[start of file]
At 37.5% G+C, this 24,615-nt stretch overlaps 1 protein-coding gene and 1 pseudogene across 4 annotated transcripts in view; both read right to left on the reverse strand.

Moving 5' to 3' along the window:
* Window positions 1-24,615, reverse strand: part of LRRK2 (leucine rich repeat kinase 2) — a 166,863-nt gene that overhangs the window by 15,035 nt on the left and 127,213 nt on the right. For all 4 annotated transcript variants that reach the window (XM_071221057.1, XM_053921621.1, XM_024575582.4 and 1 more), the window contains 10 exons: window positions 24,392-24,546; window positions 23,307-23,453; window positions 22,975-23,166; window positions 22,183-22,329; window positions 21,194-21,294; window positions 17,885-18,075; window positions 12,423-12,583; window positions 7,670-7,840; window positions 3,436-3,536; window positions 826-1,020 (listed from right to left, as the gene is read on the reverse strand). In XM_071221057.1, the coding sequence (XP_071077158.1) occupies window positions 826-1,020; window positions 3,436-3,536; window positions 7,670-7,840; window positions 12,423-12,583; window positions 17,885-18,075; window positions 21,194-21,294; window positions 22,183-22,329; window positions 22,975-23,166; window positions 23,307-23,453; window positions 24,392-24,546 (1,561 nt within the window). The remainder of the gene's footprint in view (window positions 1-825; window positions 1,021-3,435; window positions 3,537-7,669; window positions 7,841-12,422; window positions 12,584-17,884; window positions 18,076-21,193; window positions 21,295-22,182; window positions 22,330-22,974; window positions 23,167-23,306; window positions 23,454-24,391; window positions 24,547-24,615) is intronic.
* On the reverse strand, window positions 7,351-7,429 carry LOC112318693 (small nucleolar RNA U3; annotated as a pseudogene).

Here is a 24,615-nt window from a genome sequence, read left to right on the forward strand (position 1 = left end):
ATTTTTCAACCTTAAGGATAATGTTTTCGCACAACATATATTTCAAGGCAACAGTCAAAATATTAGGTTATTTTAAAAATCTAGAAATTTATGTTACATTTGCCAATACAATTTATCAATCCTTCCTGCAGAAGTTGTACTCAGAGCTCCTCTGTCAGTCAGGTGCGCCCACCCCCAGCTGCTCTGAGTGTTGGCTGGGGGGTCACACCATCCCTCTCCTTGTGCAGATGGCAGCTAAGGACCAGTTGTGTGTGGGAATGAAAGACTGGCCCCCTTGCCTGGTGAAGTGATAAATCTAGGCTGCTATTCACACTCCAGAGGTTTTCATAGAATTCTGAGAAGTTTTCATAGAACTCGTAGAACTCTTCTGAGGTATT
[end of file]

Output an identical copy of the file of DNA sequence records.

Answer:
At 37.5% G+C, this 24,615-nt stretch overlaps 1 protein-coding gene and 1 pseudogene across 4 annotated transcripts in view; both read right to left on the reverse strand.

Moving 5' to 3' along the window:
* Window positions 1-24,615, reverse strand: part of LRRK2 (leucine rich repeat kinase 2) — a 166,863-nt gene that overhangs the window by 15,035 nt on the left and 127,213 nt on the right. For all 4 annotated transcript variants that reach the window (XM_071221057.1, XM_053921621.1, XM_024575582.4 and 1 more), the window contains 10 exons: window positions 24,392-24,546; window positions 23,307-23,453; window positions 22,975-23,166; window positions 22,183-22,329; window positions 21,194-21,294; window positions 17,885-18,075; window positions 12,423-12,583; window positions 7,670-7,840; window positions 3,436-3,536; window positions 826-1,020 (listed from right to left, as the gene is read on the reverse strand). In XM_071221057.1, the coding sequence (XP_071077158.1) occupies window positions 826-1,020; window positions 3,436-3,536; window positions 7,670-7,840; window positions 12,423-12,583; window positions 17,885-18,075; window positions 21,194-21,294; window positions 22,183-22,329; window positions 22,975-23,166; window positions 23,307-23,453; window positions 24,392-24,546 (1,561 nt within the window). The remainder of the gene's footprint in view (window positions 1-825; window positions 1,021-3,435; window positions 3,537-7,669; window positions 7,841-12,422; window positions 12,584-17,884; window positions 18,076-21,193; window positions 21,295-22,182; window positions 22,330-22,974; window positions 23,167-23,306; window positions 23,454-24,391; window positions 24,547-24,615) is intronic.
* On the reverse strand, window positions 7,351-7,429 carry LOC112318693 (small nucleolar RNA U3; annotated as a pseudogene).

Here is a 24,615-nt window from a genome sequence, read left to right on the forward strand (position 1 = left end):
ATTTTTCAACCTTAAGGATAATGTTTTCGCACAACATATATTTCAAGGCAACAGTCAAAATATTAGGTTATTTTAAAAATCTAGAAATTTATGTTACATTTGCCAATACAATTTATCAATCCTTCCTGCAGAAGTTGTACTCAGAGCTCCTCTGTCAGTCAGGTGCGCCCACCCCCAGCTGCTCTGAGTGTTGGCTGGGGGGTCACACCATCCCTCTCCTTGTGCAGATGGCAGCTAAGGACCAGTTGTGTGTGGGAATGAAAGACTGGCCCCCTTGCCTGGTGAAGTGATAAATCTAGGCTGCTATTCACACTCCAGAGGTTTTCATAGAATTCTGAGAAGTTTTCATAGAACTCGTAGAACTCTTCTGAGGTATT